May 2019 Newsletter - "I Can't Help It" by Roni Burton, MD

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Hi everyone.  Have you or a friend or family member made that statement?  I just “can’t help it.”  It could be about anything. Eating too much food, buying the other pair of shoes, saying something you didn’t intend to say, going to a website that produces shame instead praise of Yah.  Anything in our human experience can fit the bill.  I had a patient once who had such a “love” for sweet potato pie that he ate a whole pie at one sitting.  I happen to know the pie shop and that their sweet potato pies are delicious.  Thing is, this person was diagnosed with diabetes, high blood pressure, and a few other things. His blood sugars “spiked,” blood pressure was out of bounds, and he had mental confusion all because, “I just couldn’t help myself.”  Some addictive substances can have significant physical and psychosocial consequences.  Some examples include alcohol, opioids (vicodin, morphine etc.), cannabis (marijuana), cocaine, and anxiolytics (e.g. Xanax, Ativan etc. for anxiety).  Impaired drivers have died or caused the death of others.  Other consequences may include loss of jobs, of finances for example due to a gambling addiction, dysfunctional relationships due to one or both spouses being impaired by addiction.  The medical management of addiction include several modalities such as counseling, psychotherapies, pharmacotherapy (drugs), mutual help groups and more. (1)  But beyond just stopping the destructive behavior or patterns, “addiction causes predictable and persistent structural and functional changes in the brain.  Volume loss of numerous types of brain tissue and structures have been found in alcohol dependence, cocaine dependence, opiate dependence and polysubstance abuse.  Numerous neurotransmitter systems involved in reward and stress pathways in the brain are affected by chronic use of alcohol and other drugs…” (2).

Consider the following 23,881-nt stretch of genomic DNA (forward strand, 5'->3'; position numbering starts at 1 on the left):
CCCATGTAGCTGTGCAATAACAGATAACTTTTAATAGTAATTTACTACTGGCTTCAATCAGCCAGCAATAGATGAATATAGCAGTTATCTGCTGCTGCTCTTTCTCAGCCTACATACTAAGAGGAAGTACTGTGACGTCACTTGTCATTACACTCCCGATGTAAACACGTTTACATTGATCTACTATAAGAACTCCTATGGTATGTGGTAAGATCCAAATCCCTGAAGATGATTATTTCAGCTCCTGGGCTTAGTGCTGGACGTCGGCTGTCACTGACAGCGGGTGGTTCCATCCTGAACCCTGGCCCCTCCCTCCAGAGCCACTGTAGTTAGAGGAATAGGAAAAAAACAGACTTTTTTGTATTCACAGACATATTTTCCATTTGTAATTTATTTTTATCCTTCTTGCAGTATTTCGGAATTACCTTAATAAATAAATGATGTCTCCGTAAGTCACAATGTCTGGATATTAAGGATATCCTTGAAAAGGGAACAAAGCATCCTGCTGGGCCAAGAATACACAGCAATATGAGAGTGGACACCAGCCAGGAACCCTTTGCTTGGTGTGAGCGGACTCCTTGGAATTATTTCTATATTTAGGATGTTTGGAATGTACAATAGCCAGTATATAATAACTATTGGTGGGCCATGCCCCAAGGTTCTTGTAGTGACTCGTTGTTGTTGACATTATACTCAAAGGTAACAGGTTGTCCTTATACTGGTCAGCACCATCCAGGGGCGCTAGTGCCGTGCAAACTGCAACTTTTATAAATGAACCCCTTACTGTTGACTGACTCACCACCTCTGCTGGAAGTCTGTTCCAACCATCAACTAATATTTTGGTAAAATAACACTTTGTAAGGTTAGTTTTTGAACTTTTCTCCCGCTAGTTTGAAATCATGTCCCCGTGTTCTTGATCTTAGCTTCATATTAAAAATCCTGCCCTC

How does one get to the place where they ‘can’t help it’?  That answer is goes back 6,000 biblical years to a garden where another question was asked.  “…Yea, hath God said, Ye shall not eat of every tree of the garden?” (Gen 3:1)

An ignorant answer was given, and the Divine Mind was stripped from them (Gen 3:6 & 7).  Instead of the Divine nature covering them, they had now covenanted with shame, nakedness, and fear (Gen 3:10).  A different DNA other than Yahweh’s was implanted in their minds.  Instead of the power of the Holy Spirit, the love of the Father, and the sound mind of Christ, they were now enslaved to the spirit of fear (2 Tim 1:7).  No one plans to be addicted to a substance, or a person, or destructive behaviors, cycles and patterns, many of which are in the generations.  So, what’s the solution?  I’ve been blessed to see both sides: what medicine offers and what the Word/Christ offers.  Most addictions start with some emotional trauma or curiosity leading to experimentation establishing a pattern or predisposition based on family history or some other reason; there is a perception in the mind leading to an action.  The Word says, “Let this mind be in you which was in Christ…” (Phil 2:5).  “And be not conformed to this world:  but be ye transformed by the renewing of your mind…” (Rom 12:2).  There must be an impregnation of the living Word.  That Word is the “seed of God” (Luke 8:11).  The Seed is Christ (Gal 3:16).  It’s not the dead letter word, which kills, but the Spirit which gives life (2Cor 3:6).  The Word is spirit and life (John 6:63).  When the addicted receives “with meekness the engrafted Word, which is able to save your souls” (James 1:21) and “bridle the whole body” (James 3:2), there is a restoration of the whole.  “And the very God of peace sanctify you wholly; and your whole spirit and soul and body be preserved blameless unto the coming of our Lord Jesus Christ” (1 Tess 5:23).

There are no side effects to the medicine of the living Word, just “fullness of joy and…pleasures for evermore” (Psalms 16:11).  We have numerous testimonies of His healing power over addiction here at Forerunner Intl (check out the testimonies). No more will anyone have to say, “I can’t help it” because “of the glory of this mystery…which is Christ in you, the hope of glory” (Col 1:27).  So “prosper and be in health, even as thy soul prospers” (3 John 1:2).

Until the next time; blessings!

Pastor Roni.

References:
1. Continuing care for addiction:  Indications, features and efficacy, Author:  James R McKay, PhD from UpTodate.
2. Idid.
3. All scripture references from King James Version of the Bible.

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